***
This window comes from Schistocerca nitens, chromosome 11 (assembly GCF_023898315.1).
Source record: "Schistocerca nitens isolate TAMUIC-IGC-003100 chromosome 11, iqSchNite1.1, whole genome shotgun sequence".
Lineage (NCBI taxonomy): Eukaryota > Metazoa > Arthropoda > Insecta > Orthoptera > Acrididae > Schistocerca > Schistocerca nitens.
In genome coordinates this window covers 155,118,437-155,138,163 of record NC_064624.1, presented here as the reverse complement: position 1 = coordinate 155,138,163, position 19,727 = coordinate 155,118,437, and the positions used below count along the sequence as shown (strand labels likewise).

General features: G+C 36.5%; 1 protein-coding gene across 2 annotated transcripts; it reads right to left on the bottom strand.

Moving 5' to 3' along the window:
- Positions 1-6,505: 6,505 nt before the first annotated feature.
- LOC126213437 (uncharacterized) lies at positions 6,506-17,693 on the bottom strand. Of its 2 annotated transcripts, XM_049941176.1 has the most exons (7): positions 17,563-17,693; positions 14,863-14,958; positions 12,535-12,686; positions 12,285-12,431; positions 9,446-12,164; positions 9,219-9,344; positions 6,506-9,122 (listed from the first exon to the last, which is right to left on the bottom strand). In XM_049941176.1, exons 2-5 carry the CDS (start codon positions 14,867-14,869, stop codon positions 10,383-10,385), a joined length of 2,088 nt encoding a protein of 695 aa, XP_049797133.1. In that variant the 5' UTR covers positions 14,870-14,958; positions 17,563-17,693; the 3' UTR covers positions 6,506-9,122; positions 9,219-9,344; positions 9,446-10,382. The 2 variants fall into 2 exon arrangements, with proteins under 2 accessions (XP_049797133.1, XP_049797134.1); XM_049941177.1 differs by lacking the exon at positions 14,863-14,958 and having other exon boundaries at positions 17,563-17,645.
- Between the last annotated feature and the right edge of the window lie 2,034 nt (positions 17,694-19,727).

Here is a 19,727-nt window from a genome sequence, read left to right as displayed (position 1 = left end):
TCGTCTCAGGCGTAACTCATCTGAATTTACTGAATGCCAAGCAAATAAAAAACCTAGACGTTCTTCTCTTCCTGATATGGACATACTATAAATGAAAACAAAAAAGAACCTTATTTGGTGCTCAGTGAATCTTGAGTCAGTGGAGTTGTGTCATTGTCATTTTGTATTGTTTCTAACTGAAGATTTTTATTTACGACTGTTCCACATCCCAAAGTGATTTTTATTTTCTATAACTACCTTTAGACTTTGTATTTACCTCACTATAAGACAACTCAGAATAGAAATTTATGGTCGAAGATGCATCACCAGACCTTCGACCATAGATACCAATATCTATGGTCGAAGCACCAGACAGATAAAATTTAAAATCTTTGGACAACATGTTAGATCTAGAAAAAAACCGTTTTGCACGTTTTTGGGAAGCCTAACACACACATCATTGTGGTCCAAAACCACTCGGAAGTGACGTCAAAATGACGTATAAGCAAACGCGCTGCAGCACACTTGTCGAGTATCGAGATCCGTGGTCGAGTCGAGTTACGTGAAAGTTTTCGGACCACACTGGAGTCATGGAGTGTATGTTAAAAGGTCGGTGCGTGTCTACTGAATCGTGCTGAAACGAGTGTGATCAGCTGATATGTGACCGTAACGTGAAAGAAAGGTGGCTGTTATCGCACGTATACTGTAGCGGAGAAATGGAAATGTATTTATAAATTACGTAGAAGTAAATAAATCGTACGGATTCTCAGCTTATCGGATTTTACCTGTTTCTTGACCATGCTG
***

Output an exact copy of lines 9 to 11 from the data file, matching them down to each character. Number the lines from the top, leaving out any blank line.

- Between the last annotated feature and the right edge of the window lie 2,034 nt (positions 17,694-19,727).

Here is a 19,727-nt window from a genome sequence, read left to right as displayed (position 1 = left end):
TCGTCTCAGGCGTAACTCATCTGAATTTACTGAATGCCAAGCAAATAAAAAACCTAGACGTTCTTCTCTTCCTGATATGGACATACTATAAATGAAAACAAAAAAGAACCTTATTTGGTGCTCAGTGAATCTTGAGTCAGTGGAGTTGTGTCATTGTCATTTTGTATTGTTTCTAACTGAAGATTTTTATTTACGACTGTTCCACATCCCAAAGTGATTTTTATTTTCTATAACTACCTTTAGACTTTGTATTTACCTCACTATAAGACAACTCAGAATAGAAATTTATGGTCGAAGATGCATCACCAGACCTTCGACCATAGATACCAATATCTATGGTCGAAGCACCAGACAGATAAAATTTAAAATCTTTGGACAACATGTTAGATCTAGAAAAAAACCGTTTTGCACGTTTTTGGGAAGCCTAACACACACATCATTGTGGTCCAAAACCACTCGGAAGTGACGTCAAAATGACGTATAAGCAAACGCGCTGCAGCACACTTGTCGAGTATCGAGATCCGTGGTCGAGTCGAGTTACGTGAAAGTTTTCGGACCACACTGGAGTCATGGAGTGTATGTTAAAAGGTCGGTGCGTGTCTACTGAATCGTGCTGAAACGAGTGTGATCAGCTGATATGTGACCGTAACGTGAAAGAAAGGTGGCTGTTATCGCACGTATACTGTAGCGGAGAAATGGAAATGTATTTATAAATTACGTAGAAGTAAATAAATCGTACGGATTCTCAGCTTATCGGATTTTACCTGTTTCTTGACCATGCTG